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DOG FOOD DEAL TRUMPS GROPING GRIPES.

Byline: MARIEL GARZA

QUICK legal quiz: Which is worse, to engage in ambiguous activity that might be construed as racist or to engage in unambiguous sexual harassment?

The answer is the former -- at least that's what one might discern from the recent lawsuit settlements made by the Los Angeles City Attorney's Office and City Council.

Last week, everyone was talking about the $2.7 million settlement with Tennie Pierce, a 19-year vet of the L.A. Fire Department who sued over a now-infamous dog-food incident. The mayor vetoed the council's approval of the settlement, which was recommended by City Attorney Rocky Delgadillo, who was concerned a trial would net the plaintiff an even bigger payday.

But no one is talking about the two lawsuits settled just weeks before, alleging sexual harassment, one involving particularly vicious psychological abuse of a rape victim.

The two suits, both filed by longtime Fire Department employees, were settled for just a few hundred thousand dollars apiece. And these two incidents appear to signal more troubling problems in the Fire Department than the Pierce case.

To recap: Pierce's complaint stems from a prank that started when he called himself ``the Big Dog'' during a volleyball game. Later, as a joke, other firefighters gave Pierce a plate of spaghetti mixed with dog food, and laughed when he ate it.

The racial angle of the story comes in because the pranksters were white and the pranksteree was black. Pierce alleged that the dog-food harassment continued with cans left in his car and other firefighters barking at him.

I don't know if Pierce's experience was truly a case of racist behavior or just a mean-spirited practical joke that got out of hand. I wasn't there, but pranks and other offensive hazing incidents seem to have occurred with regularity at Pierce's station, according to recently surfaced photos of other Firefighters Gone Wild moments. But I do know that of the claims made by all three, Pierce's was the least disturbing to read about.

By contrast, in one recently settled sexual-harassment lawsuit, a male firefighter described a 16-month nightmare. The plaintiff alleged that his boss, upon learning that this firefighter had been raped as a child, proceeded to harass him a way that's unacceptable to relate in a newspaper. (The plaintiff's name is in court records; I chose not to print it because the childhood rape clearly has caused him enough harm.) But the cruelty included degrading taunts, physical manhandling and showing him porn on a work computer, all over the course of more than a year. The firefighter also says his attempts to report the incident were met with retaliation, including a psychological evaluation that declared him unfit to work.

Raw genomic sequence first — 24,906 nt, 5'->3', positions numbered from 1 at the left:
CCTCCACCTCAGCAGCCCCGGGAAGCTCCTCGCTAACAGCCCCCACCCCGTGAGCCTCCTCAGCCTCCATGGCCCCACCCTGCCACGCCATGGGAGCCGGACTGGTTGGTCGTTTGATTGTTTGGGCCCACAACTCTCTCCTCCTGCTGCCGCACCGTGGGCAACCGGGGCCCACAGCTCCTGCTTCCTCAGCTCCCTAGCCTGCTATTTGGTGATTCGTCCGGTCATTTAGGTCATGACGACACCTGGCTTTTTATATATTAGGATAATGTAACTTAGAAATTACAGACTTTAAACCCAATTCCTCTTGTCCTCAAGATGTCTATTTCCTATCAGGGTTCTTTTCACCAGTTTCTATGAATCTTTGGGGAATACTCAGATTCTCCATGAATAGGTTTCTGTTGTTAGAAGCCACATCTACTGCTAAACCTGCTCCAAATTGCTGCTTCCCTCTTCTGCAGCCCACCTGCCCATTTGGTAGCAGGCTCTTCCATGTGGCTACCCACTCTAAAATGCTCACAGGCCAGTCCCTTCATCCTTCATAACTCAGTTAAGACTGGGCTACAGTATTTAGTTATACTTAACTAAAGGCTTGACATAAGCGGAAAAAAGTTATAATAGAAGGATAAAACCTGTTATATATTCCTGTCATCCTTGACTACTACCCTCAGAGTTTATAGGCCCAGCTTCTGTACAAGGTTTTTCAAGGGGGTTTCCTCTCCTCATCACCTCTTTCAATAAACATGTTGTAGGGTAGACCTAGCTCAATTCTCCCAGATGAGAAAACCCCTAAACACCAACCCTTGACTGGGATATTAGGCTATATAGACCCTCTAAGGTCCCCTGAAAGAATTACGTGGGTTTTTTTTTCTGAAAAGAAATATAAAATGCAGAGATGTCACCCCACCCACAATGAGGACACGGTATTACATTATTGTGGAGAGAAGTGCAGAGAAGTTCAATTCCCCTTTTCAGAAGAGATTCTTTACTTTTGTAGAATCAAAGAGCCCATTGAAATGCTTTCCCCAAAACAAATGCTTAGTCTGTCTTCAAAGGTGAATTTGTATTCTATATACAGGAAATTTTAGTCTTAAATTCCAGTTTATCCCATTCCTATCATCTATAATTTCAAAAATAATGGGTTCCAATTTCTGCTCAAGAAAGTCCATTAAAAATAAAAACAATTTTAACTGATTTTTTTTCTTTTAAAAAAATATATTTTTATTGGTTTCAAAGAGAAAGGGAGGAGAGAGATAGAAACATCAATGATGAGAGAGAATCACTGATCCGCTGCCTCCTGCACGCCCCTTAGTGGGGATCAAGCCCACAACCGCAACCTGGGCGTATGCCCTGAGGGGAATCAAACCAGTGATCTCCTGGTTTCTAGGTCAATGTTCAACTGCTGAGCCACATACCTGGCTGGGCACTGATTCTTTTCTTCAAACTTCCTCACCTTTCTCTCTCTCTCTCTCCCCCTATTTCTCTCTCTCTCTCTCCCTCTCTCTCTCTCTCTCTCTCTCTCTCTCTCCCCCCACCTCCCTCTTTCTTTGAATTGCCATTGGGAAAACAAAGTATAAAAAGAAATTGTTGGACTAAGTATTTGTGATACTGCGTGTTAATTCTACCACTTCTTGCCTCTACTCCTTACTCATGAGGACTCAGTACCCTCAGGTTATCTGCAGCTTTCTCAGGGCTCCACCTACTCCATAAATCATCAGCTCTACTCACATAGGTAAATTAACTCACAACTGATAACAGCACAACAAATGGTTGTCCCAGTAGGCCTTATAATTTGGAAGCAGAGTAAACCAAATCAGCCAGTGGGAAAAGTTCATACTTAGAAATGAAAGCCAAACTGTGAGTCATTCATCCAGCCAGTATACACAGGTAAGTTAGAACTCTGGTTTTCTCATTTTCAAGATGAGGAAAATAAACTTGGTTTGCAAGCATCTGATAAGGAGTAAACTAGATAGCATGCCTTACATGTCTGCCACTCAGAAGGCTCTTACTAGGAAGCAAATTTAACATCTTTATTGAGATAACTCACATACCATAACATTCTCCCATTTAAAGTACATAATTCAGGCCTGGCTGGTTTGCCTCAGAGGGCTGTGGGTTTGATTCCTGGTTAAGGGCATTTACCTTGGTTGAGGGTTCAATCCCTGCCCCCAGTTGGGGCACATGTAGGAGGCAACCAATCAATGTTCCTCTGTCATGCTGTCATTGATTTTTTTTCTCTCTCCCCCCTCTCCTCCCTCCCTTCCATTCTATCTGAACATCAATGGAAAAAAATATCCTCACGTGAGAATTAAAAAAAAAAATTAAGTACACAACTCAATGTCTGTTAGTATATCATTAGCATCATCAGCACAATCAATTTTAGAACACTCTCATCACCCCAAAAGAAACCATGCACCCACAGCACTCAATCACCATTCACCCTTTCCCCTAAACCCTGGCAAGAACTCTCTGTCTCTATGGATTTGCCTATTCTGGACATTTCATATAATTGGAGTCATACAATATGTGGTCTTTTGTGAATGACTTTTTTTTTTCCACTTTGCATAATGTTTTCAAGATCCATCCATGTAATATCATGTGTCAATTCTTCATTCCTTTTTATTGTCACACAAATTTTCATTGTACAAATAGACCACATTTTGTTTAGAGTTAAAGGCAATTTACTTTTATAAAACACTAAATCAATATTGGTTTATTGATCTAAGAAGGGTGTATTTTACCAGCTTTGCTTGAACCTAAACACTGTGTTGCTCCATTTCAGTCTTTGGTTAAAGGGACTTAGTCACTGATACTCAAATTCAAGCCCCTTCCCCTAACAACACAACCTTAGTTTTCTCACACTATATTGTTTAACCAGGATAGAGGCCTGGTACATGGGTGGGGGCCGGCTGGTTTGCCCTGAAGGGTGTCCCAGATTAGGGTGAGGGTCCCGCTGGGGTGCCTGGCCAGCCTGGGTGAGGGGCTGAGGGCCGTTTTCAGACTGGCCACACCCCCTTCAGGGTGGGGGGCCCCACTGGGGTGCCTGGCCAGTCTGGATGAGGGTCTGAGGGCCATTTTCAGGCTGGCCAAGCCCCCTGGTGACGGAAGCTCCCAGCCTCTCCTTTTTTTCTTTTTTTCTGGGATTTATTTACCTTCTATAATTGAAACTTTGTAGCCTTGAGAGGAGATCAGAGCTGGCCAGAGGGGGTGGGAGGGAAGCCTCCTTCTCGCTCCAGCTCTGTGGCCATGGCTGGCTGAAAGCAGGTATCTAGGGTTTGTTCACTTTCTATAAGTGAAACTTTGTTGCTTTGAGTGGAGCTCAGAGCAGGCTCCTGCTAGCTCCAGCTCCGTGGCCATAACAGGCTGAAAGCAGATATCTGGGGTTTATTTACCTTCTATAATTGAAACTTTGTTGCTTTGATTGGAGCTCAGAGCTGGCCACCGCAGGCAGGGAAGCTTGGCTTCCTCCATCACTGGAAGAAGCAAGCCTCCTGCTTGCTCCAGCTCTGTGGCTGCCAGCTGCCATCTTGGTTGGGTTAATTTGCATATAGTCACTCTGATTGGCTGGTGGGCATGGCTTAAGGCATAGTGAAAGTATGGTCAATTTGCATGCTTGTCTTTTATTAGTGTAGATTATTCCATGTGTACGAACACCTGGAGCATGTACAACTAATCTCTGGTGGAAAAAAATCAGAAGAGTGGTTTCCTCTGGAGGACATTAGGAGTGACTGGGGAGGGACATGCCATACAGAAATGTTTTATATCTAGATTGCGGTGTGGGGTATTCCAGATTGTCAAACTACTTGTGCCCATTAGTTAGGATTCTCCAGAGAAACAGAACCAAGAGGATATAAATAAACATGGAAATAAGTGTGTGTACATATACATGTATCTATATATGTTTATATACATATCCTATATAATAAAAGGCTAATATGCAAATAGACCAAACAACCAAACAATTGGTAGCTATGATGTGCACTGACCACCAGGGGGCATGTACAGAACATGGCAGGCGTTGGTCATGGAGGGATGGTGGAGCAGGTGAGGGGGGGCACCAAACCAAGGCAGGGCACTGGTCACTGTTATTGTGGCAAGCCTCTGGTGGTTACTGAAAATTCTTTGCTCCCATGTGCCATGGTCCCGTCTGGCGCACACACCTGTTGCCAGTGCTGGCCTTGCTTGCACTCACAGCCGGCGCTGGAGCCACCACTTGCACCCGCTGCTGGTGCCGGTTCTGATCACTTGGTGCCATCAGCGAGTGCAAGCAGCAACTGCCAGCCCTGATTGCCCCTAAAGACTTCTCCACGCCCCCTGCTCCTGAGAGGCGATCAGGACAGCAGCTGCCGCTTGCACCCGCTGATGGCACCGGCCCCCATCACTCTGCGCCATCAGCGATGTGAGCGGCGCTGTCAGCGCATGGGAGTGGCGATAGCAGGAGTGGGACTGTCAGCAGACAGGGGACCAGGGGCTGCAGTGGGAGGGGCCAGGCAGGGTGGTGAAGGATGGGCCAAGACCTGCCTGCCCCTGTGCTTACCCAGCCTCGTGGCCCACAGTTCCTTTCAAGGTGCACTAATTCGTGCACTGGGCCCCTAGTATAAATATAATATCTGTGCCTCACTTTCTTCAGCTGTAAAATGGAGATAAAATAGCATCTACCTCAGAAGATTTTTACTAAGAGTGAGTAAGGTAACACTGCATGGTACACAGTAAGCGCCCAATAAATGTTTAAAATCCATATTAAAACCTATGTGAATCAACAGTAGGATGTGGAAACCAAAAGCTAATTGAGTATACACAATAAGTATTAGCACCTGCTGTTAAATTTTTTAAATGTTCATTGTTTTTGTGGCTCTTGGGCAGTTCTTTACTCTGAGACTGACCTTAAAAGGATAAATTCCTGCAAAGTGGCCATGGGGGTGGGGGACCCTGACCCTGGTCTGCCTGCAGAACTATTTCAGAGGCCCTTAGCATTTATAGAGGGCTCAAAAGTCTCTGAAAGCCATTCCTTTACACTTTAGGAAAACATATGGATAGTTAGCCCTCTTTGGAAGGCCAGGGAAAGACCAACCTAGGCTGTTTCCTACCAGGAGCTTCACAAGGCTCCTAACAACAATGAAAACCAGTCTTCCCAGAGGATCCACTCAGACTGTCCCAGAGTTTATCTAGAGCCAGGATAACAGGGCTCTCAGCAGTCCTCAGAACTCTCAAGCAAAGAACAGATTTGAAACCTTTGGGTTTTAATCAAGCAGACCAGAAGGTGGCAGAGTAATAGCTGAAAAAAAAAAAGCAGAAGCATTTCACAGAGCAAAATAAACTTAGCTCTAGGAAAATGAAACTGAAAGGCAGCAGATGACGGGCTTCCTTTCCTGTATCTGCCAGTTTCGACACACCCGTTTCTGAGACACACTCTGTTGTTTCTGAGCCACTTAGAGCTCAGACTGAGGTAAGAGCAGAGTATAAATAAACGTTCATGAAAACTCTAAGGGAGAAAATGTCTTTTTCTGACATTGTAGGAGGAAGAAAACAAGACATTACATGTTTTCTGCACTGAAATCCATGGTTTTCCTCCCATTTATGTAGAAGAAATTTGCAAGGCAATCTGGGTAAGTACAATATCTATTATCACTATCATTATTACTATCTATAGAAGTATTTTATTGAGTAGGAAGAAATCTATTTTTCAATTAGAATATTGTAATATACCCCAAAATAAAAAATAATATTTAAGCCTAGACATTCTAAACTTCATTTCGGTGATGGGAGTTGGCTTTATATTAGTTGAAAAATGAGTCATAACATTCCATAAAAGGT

It's hard to know what goes one between two people, but the city apparently thought the complaints were strong enough to award the man $325,000. Though the settlement in no way assigns guilt, it does indicate that the city's attorneys recognized that the claims were serious enough to sway a jury to award much, much more.

Ditto with Ruthie Bernal, a married Fire Department employee who claims that her supervisor sexually harassed her for months, groped her and confessed his love in inappropriate ways. She further claimed the Fire Department failed to investigate her complaints before the captain retired. In September, the City Council agreed to settle Bernal's case for $320,000.

Again, it's hard to know what actually happened between the two, but the department's lack of response seems troublesome, and it evidently did to the council members as well.

What all three of these cases show is that the Fire Department could use a big overhaul, not just begrudging reforms. And that's not news. A City Controller's Office audit earlier this year concluded that there is ``systemic harassment'' against women and minorities in the Fire Department.

The disparity between the settlements aside, the payoffs are costing the city too much. And not just in terms of cash. The men and women of the LAFD put their lives on the line as part of their jobs, and they deserve to be treated with dignity and respect in the workplace.

Meanwhile, I now have a fun fact to file away: Eating dog food is worth millions more than being groped, insulted or molested. Good to know.
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Title Annotation:Viewpoint
Publication:Daily News (Los Angeles, CA)
Date:Nov 26, 2006
Words:717
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